FIG. 2 shows that upon receipt of the mailer, the shirt 12 can be opened by the recipient. The part of shirt 12 that opens is a packet made of a sheet of heavy paper that is cut and folded so as to provide a hollow compartment glued to the upper torso area of caricature 100. In its initial, or mailing configuration, the packet is folded flat to form part of shirt 12, as illustrated in FIG. 1.

FIG. 2 shows that inside the packet section of shirt 12 is a separate sheet of paper 14 on which is inscribed a message. Caricature 100 is shown leaning against the envelope 16 in which it can be mailed. Alternatively, caricature 100 can be attached to a single sheet capable of having postage and the recipient's address attached. Alternatively, postage and the recipient's address can be attached directly to caricature 100. Alternatively, caricature 100 can be given directly to someone without being mailed.

FIG. 3 shows an embodiment of the present invention in which the die cutting of a caricature 300 of a boy is made from foam. Translucent plastic packet 32, a readily available item, is attached to foam die cutting 30 with adhesive or other commonly understood means of attachment, and can be snapped shut with snap 34.

When opened, packet 32 is seen in FIG. 4 to contain gift cards and notes 38. Caricature 300 can be mailed in an envelope or attached to a single sheet capable of having postage and the recipient's address attached. Alternatively, postage and the recipient's address can be attached directly to caricature 300. Alternatively, caricature 300 can be given directly to someone without being mailed.

FIG. 5 shows an embodiment of the present invention in which caricature 400 is made of die cut posterboard limb sections 42 and head section 43 rotateably attached with rivets 44 to die cut posterboard chest section 46 (shown in FIG. 6). Section 40 is a bottom flap that is a part of section 46. It tucks into a slot cut into section 46 and maintains rigidity of section 46 when section 46 is opened as in FIG. 6. FIG. 5 shows caricature 400 in its mailing configuration with all sections 42 rotated to achieve the minimum profile and perimeter. Head section 43 has a male head and a female head on opposite ends, and can be pivoted 360 degrees about rivet 44 located midway between the two heads. Instead of two heads, the head section 43 could be made with a single head so that rotation could further decrease the caricature 400 perimeter.

FIG. 6 shows the embodiment of FIG. 5 with sections 42 rotated to result in the three-dimensional caricature 400 holding a flower 52. FIG. 6 also shows chest section 46 opened to reveal an enclosed note 48 that may be pulled out by the mailer recipient. Any number of decorative or meaningful objects can be attached to any of the limb sections 42 or head section 43, and any number of substantially flat objects can be carried in chest section 46. FIG. 6 shows a flower 52 with its stem threaded through two holes 53 punched near the extremity of one limb section 42. Caricature 400 is shown seated in front of the envelope 55 in which it can be mailed. In the FIG. 6 embodiment, directions for unfolding caricature 400 are printed on envelope 55.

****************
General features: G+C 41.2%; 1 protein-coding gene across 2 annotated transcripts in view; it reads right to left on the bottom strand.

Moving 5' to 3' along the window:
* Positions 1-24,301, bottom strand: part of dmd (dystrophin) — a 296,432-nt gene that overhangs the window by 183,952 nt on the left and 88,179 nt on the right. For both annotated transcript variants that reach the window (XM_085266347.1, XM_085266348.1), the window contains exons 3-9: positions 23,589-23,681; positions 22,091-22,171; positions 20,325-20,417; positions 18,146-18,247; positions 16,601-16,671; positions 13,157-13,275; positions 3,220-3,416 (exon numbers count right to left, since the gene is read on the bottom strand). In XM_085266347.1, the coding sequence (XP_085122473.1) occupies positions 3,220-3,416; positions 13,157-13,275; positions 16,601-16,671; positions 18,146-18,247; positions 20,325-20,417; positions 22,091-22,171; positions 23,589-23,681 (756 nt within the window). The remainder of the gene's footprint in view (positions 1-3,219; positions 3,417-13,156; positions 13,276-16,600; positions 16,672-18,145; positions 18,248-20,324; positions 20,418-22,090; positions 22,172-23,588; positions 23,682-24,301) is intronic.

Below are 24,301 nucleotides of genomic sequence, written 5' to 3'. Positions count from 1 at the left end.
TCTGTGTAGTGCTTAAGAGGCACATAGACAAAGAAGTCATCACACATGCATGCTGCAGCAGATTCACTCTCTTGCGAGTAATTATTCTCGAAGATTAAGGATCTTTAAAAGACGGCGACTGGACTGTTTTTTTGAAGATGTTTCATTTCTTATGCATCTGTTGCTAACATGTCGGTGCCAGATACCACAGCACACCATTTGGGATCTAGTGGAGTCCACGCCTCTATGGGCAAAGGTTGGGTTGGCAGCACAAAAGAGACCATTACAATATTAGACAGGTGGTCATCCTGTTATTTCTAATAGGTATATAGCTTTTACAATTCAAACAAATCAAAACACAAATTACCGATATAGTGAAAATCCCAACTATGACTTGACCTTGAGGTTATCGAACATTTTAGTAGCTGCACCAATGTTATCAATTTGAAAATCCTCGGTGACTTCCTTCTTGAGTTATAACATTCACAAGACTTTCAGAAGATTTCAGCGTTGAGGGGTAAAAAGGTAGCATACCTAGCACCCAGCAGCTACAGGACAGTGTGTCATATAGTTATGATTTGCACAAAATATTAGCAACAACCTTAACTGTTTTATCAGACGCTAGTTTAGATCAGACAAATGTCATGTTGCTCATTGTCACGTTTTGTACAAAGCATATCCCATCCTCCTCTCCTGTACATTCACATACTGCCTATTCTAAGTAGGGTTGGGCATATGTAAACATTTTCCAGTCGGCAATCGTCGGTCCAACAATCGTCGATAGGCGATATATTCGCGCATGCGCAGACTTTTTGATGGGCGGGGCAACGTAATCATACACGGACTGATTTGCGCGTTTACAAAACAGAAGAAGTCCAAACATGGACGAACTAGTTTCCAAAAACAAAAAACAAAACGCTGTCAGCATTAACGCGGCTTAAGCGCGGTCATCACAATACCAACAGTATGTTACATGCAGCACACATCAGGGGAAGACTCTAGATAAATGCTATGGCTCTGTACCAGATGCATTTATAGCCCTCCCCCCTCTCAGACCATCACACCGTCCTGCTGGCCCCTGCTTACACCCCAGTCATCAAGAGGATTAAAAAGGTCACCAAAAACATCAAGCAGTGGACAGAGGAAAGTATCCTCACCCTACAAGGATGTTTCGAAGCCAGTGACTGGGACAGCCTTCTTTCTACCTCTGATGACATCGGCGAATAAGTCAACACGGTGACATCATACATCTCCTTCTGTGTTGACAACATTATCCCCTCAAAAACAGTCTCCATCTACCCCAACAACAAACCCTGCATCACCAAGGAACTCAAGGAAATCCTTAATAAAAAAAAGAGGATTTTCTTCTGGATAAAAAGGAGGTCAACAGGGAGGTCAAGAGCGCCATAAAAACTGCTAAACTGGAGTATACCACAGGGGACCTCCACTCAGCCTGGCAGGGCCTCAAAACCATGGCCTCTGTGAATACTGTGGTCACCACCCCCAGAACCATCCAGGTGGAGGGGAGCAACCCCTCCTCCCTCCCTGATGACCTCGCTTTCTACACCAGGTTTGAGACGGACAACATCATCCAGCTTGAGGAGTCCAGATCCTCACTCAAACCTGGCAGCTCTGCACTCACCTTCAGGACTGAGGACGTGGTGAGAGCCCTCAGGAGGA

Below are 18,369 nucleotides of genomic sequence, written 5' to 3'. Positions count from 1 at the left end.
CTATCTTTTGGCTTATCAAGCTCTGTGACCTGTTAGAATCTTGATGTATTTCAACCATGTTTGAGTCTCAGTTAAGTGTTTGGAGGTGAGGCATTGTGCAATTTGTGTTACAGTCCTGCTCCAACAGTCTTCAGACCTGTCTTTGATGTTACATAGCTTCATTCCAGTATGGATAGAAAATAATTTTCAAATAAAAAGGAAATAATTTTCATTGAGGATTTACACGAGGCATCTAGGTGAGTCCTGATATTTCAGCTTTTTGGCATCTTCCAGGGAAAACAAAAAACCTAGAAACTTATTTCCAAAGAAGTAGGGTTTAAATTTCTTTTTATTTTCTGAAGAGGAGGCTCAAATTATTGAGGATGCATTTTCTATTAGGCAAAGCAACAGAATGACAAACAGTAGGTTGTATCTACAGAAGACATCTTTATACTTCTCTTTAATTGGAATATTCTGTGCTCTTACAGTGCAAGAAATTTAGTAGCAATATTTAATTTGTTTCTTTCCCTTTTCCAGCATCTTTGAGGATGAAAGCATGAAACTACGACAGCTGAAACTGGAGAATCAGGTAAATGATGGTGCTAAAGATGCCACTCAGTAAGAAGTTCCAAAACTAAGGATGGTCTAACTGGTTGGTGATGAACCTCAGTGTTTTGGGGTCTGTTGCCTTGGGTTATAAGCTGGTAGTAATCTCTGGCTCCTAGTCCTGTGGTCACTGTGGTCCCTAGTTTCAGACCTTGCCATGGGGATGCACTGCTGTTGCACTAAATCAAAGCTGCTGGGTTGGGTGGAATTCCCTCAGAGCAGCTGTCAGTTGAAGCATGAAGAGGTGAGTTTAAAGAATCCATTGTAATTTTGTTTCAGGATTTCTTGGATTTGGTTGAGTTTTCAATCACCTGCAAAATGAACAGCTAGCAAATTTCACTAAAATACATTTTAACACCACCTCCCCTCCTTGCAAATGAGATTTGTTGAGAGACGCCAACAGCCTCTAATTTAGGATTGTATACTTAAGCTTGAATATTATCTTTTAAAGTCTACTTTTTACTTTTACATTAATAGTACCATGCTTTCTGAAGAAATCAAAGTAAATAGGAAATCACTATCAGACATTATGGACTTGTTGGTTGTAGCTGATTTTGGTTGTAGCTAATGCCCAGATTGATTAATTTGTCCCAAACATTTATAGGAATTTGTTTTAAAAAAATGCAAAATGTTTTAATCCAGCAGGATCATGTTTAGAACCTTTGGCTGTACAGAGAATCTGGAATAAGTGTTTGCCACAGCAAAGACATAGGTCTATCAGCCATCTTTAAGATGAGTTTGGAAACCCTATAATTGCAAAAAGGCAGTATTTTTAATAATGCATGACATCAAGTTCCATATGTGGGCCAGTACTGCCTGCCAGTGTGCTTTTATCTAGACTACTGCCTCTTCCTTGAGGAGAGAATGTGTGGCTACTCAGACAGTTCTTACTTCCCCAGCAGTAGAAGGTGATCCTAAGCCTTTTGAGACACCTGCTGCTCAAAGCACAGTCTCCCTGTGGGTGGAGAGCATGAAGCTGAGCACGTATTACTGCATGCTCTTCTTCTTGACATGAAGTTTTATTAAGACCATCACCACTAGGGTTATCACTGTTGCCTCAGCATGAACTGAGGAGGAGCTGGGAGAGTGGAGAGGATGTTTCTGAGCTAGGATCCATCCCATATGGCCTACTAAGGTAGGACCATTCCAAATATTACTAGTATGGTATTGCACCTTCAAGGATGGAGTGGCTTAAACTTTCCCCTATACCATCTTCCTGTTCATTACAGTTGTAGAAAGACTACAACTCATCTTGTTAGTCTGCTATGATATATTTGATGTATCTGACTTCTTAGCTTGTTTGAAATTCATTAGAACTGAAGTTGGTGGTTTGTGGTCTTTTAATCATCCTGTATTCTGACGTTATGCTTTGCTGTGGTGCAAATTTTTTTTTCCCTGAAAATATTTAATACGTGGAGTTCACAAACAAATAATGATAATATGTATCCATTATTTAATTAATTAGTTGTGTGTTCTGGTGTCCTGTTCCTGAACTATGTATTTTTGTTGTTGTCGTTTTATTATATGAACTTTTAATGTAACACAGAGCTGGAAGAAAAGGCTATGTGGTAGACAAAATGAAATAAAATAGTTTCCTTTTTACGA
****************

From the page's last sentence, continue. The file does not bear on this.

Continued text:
It will be apparent to those with ordinary skill in the relevant art having the benefit of this disclosure that the present invention provides a mailer with three-dimensional attributes. It is understood that the forms of the invention shown and described in the detailed description and the drawings are to be taken merely as presently preferred examples and that the invention is limited only by the language of the claims. While the present invention has been described in terms of one preferred embodiment and a few variations thereof, it will be apparent to those skilled in the art that form and detail modifications may be made to those embodiments without departing from the spirit or scope of the invention.

For example, all the present invention mailers can be constructed of paper, cardboard, poster board, foam, plastic, petroleum derivative, vinyl, elastomer, metal foil, ribbon, cloth, wood, wood derivative, leather, fur, or any material that can be produced in sections thin enough or flexible enough to fabricate mailers. The present invention mailers do not have to be rigid; they can be malleable, as long as they comply with postal sizing regulations. Text and artwork can be applied to any of the components of embodiments of the present invention using screen printing, conventional printing, digital printing, appliques, cut foam, or any methods used by artists such as water-color, oil, or acrylic paint.

Also, portions of the present invention that are described above as die cuttings can be laser cut, saw cut, stamped, punched, milled, molded, carved, extruded, sintered, or manufactured in any manner compatible with sections thin enough for fabrication of mailers that comply with postal sizing regulations.